haha this looks so much like my other set i posted.
i just ADORE that dress like so much sadjadkjsa
MAYU WATANABE (22)
JOB; computer coder
HOMETOWN; Tokyo, Japan
BIRTHDAY; May 28th
BIO; Mayu Watanabe? Daughter of Ken Watanabe, technology genius and household name? Sure, her father has invented the top-of-the-line humanoids and gaming devices that sold millions within seconds, but Mayu's different. She's the less eccentric, more reserved version of her father. She's sweet, shy, soft-spoken, and underestimated most of the time. She doesn't look like a typical nerd; soft dark brown hair and dewy eyes. She can be found inventing something, calculating math equations in her head near the speed of light, or playing on her violin. At high school in Japan, she was top of her class and the nation in the entrance exam. However, Mayu always found herself without friends because of her poor social skills. Everyday was routine for her, and she just wanted some fun. That was until she met Mark Zuckerberg, when she was studying at Harvard her freshman year at the Widener Library. Mayu remembers him as the only friend she has ever had. When he invited her to work for Facebook after senior year, she canceled her previous plans of returning back to Tokyo and taking over her father's business or inventing world-class machines for diagnosing cancer. In Palo Alto, Mayu is simply another computer coder. But she says, she'll do anything for Mark, even if it impedes her from being something greater. Mayu can be possessive of people, and she has troubles letting go. She avoids social situations, but when she is faced with dealing with people she can appear cold and bitcchy. She can also be easily tricked and gives into pressure easily. She's not much of a leader, only a mere follower.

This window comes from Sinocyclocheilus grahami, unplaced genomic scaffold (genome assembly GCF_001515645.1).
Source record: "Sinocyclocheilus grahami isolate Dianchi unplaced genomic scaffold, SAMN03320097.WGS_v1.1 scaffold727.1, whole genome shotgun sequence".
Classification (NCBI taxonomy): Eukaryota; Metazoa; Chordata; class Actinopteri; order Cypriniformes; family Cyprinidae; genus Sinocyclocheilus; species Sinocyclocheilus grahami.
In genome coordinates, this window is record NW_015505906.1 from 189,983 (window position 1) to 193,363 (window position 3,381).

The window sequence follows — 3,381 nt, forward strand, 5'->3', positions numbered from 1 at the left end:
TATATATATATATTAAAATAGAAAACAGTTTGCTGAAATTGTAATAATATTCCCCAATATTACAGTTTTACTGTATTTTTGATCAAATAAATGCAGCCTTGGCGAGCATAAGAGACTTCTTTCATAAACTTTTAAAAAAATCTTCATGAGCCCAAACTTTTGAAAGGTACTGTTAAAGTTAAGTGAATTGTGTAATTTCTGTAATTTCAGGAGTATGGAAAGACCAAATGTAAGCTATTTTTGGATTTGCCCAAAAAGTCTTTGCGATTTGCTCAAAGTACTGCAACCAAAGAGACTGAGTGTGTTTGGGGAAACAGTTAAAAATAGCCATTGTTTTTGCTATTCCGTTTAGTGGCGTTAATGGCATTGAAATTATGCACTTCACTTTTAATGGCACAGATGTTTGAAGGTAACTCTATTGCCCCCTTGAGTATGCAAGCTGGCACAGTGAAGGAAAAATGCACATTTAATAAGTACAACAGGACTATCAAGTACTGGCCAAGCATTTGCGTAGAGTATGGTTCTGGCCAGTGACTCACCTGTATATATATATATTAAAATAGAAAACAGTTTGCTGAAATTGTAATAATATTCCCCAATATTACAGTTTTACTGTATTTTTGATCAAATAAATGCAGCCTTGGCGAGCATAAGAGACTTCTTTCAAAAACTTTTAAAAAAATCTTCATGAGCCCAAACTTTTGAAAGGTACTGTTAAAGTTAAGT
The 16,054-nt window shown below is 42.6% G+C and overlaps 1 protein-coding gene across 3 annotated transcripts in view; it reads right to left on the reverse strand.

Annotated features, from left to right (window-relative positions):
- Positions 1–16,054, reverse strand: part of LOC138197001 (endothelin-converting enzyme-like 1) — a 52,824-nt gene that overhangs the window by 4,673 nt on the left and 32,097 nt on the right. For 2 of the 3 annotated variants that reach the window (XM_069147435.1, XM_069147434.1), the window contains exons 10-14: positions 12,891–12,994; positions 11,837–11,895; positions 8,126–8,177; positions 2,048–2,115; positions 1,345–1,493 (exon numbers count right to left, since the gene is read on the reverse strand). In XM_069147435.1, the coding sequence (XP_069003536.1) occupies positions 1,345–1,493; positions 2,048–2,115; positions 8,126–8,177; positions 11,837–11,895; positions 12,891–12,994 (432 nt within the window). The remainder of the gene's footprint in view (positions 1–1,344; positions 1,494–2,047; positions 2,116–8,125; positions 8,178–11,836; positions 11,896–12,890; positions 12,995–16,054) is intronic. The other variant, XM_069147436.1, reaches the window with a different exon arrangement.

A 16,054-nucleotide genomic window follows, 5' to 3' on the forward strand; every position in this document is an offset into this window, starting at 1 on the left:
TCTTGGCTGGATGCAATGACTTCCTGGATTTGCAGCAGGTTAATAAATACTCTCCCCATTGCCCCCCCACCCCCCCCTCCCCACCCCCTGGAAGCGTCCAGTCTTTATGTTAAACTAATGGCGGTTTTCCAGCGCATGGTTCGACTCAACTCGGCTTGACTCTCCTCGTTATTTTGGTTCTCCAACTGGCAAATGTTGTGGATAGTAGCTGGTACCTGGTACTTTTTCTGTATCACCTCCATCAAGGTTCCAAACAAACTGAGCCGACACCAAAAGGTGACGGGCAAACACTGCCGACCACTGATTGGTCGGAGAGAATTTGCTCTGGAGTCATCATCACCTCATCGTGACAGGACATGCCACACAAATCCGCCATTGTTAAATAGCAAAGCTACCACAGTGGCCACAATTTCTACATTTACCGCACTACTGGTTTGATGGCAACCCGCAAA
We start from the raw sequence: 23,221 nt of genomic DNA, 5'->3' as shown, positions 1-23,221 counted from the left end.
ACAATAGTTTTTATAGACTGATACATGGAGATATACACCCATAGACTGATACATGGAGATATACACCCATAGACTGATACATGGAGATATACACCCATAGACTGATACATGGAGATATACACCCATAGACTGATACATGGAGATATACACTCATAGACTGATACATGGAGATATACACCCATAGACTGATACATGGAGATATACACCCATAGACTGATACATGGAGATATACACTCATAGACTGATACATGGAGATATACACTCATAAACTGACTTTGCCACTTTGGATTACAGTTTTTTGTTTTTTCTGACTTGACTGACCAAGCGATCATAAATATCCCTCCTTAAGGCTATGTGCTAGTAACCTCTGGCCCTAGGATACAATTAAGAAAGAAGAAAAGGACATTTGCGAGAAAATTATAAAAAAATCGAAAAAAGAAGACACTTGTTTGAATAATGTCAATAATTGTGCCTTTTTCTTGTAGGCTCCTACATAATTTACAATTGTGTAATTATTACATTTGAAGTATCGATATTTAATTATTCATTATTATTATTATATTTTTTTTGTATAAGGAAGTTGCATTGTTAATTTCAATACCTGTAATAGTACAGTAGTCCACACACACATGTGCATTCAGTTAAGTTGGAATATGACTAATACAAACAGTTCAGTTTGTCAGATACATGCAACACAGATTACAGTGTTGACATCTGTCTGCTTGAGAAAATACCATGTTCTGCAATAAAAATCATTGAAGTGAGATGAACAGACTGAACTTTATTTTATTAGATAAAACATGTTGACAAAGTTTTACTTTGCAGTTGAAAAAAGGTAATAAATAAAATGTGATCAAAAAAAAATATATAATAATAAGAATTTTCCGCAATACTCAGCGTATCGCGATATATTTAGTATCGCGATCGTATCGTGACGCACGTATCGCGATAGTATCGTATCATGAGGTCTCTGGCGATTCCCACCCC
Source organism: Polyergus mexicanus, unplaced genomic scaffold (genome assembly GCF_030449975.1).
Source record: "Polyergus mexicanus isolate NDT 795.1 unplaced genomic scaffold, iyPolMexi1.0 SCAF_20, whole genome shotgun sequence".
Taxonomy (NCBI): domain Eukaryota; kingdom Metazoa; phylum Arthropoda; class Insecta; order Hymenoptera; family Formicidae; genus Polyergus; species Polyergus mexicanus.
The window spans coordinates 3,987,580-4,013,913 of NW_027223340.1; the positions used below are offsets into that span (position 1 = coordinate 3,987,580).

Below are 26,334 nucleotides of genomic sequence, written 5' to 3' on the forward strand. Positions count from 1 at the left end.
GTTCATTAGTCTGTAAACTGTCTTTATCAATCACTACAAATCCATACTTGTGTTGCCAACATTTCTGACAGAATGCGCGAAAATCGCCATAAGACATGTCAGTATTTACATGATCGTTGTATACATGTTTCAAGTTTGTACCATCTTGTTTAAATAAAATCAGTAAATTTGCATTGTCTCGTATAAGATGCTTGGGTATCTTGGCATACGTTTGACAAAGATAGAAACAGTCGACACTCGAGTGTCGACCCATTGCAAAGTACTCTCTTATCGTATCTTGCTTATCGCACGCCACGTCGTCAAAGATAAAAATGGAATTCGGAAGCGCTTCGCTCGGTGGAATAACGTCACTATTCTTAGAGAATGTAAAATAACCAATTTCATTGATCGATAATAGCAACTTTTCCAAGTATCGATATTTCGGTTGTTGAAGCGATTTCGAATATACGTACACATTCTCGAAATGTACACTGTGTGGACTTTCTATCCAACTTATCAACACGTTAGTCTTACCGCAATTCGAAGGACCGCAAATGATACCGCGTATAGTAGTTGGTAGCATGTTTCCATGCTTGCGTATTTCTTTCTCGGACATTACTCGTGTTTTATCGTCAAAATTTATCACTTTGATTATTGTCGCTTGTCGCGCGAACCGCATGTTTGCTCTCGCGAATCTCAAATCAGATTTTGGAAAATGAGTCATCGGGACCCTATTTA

MODEL; Aragaki Yui
- what brings you to facebook?
Hmm... well, I've always been good enough with computers, even though initially I wanted to become an inventor. I've known Mark since my first year of undergrad at Harvard, and he invited me to come work at Facebook after I graduated. I used to help him code his original web pages. I watched Facebook grow from the moment it started, following every news report. But honestly... I just wanted to see him again, after he moved to Palo Alto and dropped out of Harvard. So I flew all the way to California to see him.
- how do you feel about working with visionary creators, such as facebook founder mark zuckerberg?
I feel honored and blessed. I know Facebook will grow tremendously over the next decade and I'm proud to be a part of its growth. However, I need to realize that me coming to Cali wasn't about reuniting with Mark as so much making sure Facebook runs smoothly.
- what do you hope to learn through this experience?
I hope to learn what it's like to work in a team, since I usually prefer solo, independent study. I've been living in the United States for four years, and although my English is proficient enough I hope to further my understanding of working in a foreign company.
- what do you think you contribute to our company?
I'm adept in computer programming, although I don't have an official degree. I guess I can program a few things, but nothing much. I'll admit I'm not /naturally/ gifted at computer programming websites even though my father taught me since the age of six.